Jump to ContentJump to Main Navigation
Music and Youth Culture in Latin AmericaIdentity Construction Processes from New York to Buenos Aires$
Users without a subscription are not able to see the full content.

Pablo Vila

Print publication date: 2014

Print ISBN-13: 9780199986279

Published to Oxford Scholarship Online: November 2014

DOI: 10.1093/acprof:oso/9780199986279.001.0001

Show Summary Details
Page of

PRINTED FROM OXFORD SCHOLARSHIP ONLINE (www.oxfordscholarship.com). (c) Copyright Oxford University Press, 2019. All Rights Reserved. Under the terms of the licence agreement, an individual user may print out a PDF of a single chapter of a monograph in OSO for personal use (for details see www.oxfordscholarship.com/page/privacy-policy).date: 23 February 2019

Fusion Rock Bands and the “New Peru” on Stage

Fusion Rock Bands and the “New Peru” on Stage

Chapter:
(p.174) 6 Fusion Rock Bands and the “New Peru” on Stage
Source:
Music and Youth Culture in Latin America
Author(s):

Patricia Oliart

Publisher:
Oxford University Press
DOI:10.1093/acprof:oso/9780199986279.003.0007

The production, narratives, and performances of three fusion rock bands are examined in their explicit and symbolic engagement with different sources of social and cultural criticism, and within the context of the historical changes of Peruvian society that started in the second half of the twentieth century. Particular attention is given to these bands’ reworking of notions of gender and racial identity, authenticity, and modernity. Breaking with the recent past, the bands’ different projects celebrate indigenous rural masculinity as an important and visible ingredient of their own embodied mestizo identity with the explicit purpose of re-presenting or re-packaging some elements of indigenous cultures, appealing to a socially and culturally diverse young audience. This trend represents an expression of important changes in Peruvian society’s racial formation, which are allowing for newly elaborated identities that defy the hegemonic assumption that the indigenous identity is one urban mestizos have to walk away from. The bands whose work is presented in this chapter are part of a wide variety of aesthetic expressions, self-defined as hybrids, which have emerged from diverse cultural origins, with the deliberate purpose of questioning the established boundaries between different aesthetics normally associated with particular social groups.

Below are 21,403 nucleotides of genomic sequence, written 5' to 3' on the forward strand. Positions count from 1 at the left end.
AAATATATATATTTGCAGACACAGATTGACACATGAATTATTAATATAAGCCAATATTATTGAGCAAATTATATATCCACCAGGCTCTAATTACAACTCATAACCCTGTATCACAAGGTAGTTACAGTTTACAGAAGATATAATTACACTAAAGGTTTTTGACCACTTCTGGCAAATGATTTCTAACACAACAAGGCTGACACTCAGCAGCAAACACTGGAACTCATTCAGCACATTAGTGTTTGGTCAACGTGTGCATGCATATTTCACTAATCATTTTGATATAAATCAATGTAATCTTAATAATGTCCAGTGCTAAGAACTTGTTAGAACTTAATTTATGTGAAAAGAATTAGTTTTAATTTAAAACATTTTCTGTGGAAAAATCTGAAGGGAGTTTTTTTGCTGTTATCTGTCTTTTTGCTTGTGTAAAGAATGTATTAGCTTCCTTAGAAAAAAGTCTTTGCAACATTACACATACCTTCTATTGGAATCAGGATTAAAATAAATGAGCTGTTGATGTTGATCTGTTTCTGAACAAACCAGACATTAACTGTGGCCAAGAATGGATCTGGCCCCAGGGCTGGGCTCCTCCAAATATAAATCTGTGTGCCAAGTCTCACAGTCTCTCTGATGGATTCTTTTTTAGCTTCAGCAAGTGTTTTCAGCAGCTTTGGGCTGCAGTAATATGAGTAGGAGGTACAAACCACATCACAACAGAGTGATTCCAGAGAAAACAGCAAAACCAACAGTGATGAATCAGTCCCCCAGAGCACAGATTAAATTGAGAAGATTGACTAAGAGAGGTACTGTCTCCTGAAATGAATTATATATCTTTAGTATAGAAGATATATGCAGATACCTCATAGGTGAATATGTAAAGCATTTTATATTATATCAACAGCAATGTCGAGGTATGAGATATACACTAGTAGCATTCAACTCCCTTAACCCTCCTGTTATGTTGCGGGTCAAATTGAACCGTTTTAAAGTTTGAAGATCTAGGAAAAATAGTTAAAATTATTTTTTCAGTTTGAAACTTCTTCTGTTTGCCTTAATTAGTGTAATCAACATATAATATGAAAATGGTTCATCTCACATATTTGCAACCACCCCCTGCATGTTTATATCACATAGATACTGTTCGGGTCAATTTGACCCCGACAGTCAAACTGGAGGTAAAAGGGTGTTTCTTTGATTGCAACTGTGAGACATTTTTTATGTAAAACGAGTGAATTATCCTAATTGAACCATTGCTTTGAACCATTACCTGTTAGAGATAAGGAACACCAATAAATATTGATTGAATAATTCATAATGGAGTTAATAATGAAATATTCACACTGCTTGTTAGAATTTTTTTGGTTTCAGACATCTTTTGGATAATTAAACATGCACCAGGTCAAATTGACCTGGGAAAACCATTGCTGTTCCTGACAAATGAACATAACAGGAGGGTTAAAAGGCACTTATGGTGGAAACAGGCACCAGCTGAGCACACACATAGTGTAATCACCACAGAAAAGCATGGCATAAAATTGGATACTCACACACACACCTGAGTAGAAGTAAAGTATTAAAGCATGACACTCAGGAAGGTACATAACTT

Keywords:   Peru, youth studies, fusion rock and roll, hybridity politics, music and identity

Oxford Scholarship Online requires a subscription or purchase to access the full text of books within the service. Public users can however freely search the site and view the abstracts and keywords for each book and chapter.

Please, subscribe or login to access full text content.

If you think you should have access to this title, please contact your librarian.

To troubleshoot, please check our FAQs , and if you can't find the answer there, please contact us .